Central Banking Law
The central bank law should provide for the establishment, organization, powers, and duties of the central bank, with a clear definition of its ultimate objectives, and should grant the central bank autonomy to implement monetary policy. The primary objective of a central bank is usually to ensure price stability, as well as sound banking and payment systems. The law must also provide the central bank with the necessary instruments and powers to enable it to achieve its objectives. Extraneous powers and duties are to be avoided, and the bank ought to be protected from outside interference in its operations and be assured of full operational autonomy.
The law should also stipulate the role of the central bank and that of the government in determining foreign exchange policy, for example, who decides on the country’s exchange regime, who determines the exchange rate, and who is responsible for foreign exchange operations and reserves management. The responsibilities of the central bank in matters such as exchange control and the management of international reserves need to be clear.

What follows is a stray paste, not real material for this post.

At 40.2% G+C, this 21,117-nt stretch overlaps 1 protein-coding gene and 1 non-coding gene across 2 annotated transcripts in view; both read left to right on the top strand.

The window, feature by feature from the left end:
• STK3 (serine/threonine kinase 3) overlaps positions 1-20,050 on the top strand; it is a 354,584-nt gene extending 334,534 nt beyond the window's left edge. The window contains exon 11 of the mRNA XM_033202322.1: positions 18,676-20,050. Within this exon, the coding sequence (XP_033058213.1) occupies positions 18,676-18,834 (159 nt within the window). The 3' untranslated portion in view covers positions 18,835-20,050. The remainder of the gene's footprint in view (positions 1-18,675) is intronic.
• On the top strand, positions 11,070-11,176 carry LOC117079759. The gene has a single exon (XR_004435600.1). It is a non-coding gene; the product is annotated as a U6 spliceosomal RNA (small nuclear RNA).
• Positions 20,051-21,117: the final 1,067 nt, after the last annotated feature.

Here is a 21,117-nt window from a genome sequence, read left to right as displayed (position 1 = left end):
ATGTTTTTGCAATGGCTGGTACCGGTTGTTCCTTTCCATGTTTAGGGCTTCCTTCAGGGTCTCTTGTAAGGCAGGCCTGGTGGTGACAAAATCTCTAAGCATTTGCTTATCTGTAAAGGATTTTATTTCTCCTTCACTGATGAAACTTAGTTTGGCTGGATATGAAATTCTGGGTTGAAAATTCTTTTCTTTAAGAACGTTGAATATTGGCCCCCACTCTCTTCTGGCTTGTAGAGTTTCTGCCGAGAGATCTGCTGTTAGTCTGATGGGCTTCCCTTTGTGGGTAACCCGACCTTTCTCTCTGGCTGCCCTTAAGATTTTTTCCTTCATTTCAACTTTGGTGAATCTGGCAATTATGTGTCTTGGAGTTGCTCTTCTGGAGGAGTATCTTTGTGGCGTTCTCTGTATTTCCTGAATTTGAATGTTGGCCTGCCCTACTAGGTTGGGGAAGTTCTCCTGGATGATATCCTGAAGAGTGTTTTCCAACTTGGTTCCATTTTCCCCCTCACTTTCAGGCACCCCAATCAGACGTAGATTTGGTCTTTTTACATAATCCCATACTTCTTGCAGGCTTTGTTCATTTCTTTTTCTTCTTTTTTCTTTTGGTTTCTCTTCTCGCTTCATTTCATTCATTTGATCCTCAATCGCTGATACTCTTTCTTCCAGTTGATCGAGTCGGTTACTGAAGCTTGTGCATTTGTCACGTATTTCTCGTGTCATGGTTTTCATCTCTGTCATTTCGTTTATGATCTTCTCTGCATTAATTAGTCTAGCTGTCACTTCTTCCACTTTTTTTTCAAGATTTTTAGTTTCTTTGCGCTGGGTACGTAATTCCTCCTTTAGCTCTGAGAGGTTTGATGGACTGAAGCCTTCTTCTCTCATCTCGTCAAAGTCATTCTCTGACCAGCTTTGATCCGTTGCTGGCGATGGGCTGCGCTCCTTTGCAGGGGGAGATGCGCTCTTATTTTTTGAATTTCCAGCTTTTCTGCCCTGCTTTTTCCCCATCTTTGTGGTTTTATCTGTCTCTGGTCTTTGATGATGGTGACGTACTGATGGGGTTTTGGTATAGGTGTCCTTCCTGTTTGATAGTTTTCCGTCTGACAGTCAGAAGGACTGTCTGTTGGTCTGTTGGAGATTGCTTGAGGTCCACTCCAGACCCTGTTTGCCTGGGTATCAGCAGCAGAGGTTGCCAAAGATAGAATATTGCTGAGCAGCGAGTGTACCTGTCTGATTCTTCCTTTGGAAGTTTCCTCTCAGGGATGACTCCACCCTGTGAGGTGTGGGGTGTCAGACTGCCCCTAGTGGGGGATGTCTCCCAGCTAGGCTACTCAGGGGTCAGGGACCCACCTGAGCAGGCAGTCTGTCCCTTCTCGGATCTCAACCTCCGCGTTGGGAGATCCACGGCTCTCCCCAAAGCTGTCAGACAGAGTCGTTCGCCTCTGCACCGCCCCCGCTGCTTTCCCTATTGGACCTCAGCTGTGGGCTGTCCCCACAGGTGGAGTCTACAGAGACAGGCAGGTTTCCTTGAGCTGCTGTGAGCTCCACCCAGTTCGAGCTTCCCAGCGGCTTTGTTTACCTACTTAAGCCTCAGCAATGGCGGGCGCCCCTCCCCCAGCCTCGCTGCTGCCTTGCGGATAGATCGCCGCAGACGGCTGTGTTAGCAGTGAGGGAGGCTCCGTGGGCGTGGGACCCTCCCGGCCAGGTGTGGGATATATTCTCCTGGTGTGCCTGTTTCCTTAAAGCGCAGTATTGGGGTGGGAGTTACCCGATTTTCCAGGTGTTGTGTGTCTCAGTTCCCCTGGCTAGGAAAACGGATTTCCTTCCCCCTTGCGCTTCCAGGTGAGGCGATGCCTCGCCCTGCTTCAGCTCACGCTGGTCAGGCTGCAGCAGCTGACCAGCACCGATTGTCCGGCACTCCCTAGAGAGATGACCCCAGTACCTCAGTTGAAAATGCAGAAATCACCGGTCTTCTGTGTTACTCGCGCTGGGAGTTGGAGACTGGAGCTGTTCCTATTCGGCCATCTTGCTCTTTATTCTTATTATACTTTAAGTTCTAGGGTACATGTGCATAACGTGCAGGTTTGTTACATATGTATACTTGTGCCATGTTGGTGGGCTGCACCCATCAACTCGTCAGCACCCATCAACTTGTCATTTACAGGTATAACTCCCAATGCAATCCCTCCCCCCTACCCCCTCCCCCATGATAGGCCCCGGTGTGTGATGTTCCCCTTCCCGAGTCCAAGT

Coordination between the central bank and the Ministry of Finance should be provided for in the law. In addition to the bank’s duty to act as the fiscal agent of the government, the law would strive to provide the government with a risk-free depository, with a mechanism for consultation and coordination in the formulation of a country’s macroeconomic policies, and with assistance in defining the institutional relationship between monetary and fiscal operations.
Modern central bank laws limit central bank credit to government and do not permit the central bank to perform non-central banking functions. For proper accountability and to protect the ability of the central bank to achieve its monetary policy mandate, developmental and other social policy objectives should be financed through the government’s budget. The law should also place limits on government lending and should make transparent the conditions when that type of lending is permitted.
While the law should grant appropriate operational independence to a central bank, it must also specify the arrangements for its accountability and assurances of integrity. The arrangements include those for internal auditing, auditing and publishing its accounts, providing public information services, and making available central bank officials to report to designated public authority on the conduct of monetary policy and on its performance in achieving its objectives.1